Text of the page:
September 3rd, 2010 • 10:02 am
The launch of Apple’s new Ping network via the iTunes Store poses some interesting questions.
If you’ve ever shopped at the iTunes Store, you might have noticed that there isn’t just a single iTunes Store for everyone in the world, but an iTunes Store for the US, another one for Canada, one for France, one for the U.K., etc.
And as soon as you register with a credit card, you are restricted to purchasing music from the iTunes Store for your own country. You can browse the virtual shelves of other iTunes Stores, but you are not allowed to buy anything from them. (You can use the “Change Country” link at the bottom of the iTunes Store home page to switch to the iTunes Store for another country.)
This has been a regular source of frustration for me, because I am an avid fan of various artists from different corners of the planet, and they often release singles and other special recordings that are only available through the iTunes Store of their country of origin.
For example, there have been Paul Weller releases that have only been available via the iTunes Store for the U.K., and there are Jean-Louis Murat releases that are only available via the iTunes Store for France.
As a Canadian customer with a Canadian credit card, I am not allowed to purchase those releases. These limitations are obviously due to contractual obligations/legal issues relating to the distribution rights negotiated by artists or their record labels.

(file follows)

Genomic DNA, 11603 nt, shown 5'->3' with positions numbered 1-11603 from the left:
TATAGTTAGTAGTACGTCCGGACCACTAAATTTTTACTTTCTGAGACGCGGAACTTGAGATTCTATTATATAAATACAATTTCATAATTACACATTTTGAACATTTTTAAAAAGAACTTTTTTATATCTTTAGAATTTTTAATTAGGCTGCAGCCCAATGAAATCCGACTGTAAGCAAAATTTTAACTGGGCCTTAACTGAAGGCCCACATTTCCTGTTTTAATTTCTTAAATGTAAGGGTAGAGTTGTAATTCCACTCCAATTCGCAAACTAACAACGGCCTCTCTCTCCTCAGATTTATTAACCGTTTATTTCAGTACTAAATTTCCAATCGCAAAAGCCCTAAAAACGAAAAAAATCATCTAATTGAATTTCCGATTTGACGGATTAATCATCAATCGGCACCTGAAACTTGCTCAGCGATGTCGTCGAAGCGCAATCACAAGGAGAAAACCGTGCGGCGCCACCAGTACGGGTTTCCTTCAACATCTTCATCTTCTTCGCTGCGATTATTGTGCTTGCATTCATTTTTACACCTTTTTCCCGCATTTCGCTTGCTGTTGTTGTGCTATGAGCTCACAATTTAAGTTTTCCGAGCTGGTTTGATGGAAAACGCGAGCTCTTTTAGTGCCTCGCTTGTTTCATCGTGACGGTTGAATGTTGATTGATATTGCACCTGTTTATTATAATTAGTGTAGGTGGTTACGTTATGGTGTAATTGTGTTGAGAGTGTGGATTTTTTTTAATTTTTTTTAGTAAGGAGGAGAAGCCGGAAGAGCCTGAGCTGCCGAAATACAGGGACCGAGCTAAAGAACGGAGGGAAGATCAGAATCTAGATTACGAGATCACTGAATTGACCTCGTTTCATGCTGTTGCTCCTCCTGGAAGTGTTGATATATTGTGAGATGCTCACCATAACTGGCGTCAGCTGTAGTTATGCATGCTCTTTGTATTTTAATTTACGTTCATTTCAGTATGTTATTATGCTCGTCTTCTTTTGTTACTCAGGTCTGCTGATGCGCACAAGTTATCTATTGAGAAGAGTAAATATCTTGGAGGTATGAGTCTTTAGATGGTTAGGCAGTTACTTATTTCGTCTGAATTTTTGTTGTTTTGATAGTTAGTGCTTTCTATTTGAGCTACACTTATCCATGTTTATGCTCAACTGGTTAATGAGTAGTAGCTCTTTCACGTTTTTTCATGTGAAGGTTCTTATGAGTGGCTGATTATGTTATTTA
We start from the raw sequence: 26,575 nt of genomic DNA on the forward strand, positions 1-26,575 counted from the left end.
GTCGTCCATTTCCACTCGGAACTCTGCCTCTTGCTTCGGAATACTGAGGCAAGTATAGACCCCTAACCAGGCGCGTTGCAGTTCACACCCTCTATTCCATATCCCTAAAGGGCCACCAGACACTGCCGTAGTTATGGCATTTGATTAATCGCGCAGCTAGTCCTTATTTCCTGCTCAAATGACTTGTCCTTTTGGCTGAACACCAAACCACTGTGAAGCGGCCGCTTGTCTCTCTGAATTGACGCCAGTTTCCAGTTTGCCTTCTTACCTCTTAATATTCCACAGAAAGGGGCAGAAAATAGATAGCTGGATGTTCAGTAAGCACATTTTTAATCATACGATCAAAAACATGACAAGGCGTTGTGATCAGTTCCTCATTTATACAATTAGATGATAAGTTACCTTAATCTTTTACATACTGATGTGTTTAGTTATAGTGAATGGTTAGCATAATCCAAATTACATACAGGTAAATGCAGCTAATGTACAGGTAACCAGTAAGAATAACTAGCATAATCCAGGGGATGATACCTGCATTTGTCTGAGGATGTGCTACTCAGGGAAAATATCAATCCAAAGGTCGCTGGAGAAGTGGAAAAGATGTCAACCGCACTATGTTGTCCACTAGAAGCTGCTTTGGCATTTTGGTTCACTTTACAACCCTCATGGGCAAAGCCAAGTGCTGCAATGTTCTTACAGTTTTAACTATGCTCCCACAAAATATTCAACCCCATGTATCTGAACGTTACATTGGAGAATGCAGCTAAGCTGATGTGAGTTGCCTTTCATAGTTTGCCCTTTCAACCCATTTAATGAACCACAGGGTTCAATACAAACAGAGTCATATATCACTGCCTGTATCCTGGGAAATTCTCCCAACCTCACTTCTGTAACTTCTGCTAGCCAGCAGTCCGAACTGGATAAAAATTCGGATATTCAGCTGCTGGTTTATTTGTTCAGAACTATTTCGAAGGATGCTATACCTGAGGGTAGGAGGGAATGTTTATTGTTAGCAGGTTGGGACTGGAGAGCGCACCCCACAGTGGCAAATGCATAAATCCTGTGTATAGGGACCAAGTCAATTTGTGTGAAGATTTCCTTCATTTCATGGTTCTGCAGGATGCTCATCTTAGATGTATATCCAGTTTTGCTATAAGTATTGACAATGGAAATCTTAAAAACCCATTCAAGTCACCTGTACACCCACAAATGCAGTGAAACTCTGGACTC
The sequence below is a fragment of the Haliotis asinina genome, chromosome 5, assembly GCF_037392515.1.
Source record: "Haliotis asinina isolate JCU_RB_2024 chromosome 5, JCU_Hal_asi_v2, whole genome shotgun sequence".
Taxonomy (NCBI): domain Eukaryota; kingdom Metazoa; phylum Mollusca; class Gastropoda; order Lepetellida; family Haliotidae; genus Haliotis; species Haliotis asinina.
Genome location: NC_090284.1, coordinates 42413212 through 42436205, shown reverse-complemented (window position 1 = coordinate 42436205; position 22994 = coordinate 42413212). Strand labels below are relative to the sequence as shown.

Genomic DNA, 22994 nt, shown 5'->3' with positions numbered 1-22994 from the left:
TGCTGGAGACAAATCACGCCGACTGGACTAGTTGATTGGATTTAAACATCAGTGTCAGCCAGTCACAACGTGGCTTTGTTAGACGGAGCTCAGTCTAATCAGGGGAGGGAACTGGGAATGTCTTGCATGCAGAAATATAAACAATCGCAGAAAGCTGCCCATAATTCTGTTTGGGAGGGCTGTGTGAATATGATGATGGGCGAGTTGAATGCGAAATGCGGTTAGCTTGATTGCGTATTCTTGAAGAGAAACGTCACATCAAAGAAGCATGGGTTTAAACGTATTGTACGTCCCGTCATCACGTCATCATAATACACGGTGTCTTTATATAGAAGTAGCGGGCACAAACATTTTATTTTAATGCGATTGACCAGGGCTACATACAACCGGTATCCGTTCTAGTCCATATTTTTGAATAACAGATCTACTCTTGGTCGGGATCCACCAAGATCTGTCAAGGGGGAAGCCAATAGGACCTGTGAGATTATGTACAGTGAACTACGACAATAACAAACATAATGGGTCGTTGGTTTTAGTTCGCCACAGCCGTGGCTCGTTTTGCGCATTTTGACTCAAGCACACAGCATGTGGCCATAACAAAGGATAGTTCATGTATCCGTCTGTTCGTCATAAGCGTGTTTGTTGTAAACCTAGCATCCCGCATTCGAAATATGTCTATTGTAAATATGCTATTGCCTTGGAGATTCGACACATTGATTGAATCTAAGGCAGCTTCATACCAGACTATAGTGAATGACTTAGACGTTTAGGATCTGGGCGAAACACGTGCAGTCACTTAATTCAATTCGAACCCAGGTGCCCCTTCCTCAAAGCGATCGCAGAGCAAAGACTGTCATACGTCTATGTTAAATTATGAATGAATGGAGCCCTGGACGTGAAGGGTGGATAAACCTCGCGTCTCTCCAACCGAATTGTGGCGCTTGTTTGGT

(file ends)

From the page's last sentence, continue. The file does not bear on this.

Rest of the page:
Ping, on the other hand, is a new network for following artists and friends and their music. Is it going to have similar restrictions? As a Canadian iTunes Store customer, will I only be able to follow artists and people who register with the Canadian iTunes Store?
That would be quite absurd, and yet right now if I try to reach the Ping home page for the French iTunes Store, I am asked for my user name and password and then taken back to the home page for Canada. Ping is still a brand new thing and not very many artists have a presence on it today. So I cannot really verify whether I have access to the pages for the artists from France and the U.K. that I’d like to follow.
The picture might get a bit clearer in the weeks to come. But if one does end up being able to access the Ping pages of artists or people throughout the world, then the question will obviously be: will one be able to purchase the music that they have or recommend?
I cannot see Apple not wanting people to be able to purchase the music that is promoted through the Ping network. At the same time, we are still stuck with country-specific iTunes Stores after all these years. How is Apple going to reconcile these two realities?